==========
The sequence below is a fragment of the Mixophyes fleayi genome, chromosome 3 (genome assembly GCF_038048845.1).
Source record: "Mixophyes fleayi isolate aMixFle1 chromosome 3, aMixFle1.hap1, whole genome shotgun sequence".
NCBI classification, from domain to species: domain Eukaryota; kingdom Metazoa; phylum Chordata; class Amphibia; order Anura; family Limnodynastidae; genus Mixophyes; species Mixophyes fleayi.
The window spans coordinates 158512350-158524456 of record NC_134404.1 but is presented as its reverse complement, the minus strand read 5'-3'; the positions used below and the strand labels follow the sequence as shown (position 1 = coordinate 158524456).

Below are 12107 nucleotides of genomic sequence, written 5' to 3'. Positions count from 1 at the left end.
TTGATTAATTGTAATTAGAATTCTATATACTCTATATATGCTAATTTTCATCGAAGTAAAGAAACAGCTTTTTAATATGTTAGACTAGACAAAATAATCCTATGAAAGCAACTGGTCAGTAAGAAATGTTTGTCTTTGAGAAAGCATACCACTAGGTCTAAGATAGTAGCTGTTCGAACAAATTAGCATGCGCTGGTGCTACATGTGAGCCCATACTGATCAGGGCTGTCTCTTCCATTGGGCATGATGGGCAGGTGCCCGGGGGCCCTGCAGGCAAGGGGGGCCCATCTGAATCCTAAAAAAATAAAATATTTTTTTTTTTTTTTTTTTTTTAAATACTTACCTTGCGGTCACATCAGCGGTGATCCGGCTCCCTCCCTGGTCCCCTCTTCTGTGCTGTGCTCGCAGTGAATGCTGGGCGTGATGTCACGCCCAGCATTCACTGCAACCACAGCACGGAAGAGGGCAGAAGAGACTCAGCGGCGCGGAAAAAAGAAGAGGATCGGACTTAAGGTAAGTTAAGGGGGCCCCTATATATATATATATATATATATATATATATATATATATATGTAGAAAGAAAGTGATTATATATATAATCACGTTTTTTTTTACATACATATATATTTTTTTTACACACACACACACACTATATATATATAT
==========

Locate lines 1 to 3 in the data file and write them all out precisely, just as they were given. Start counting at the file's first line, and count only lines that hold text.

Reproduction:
The sequence below is a fragment of the Mixophyes fleayi genome, chromosome 3 (genome assembly GCF_038048845.1).
Source record: "Mixophyes fleayi isolate aMixFle1 chromosome 3, aMixFle1.hap1, whole genome shotgun sequence".
NCBI classification, from domain to species: domain Eukaryota; kingdom Metazoa; phylum Chordata; class Amphibia; order Anura; family Limnodynastidae; genus Mixophyes; species Mixophyes fleayi.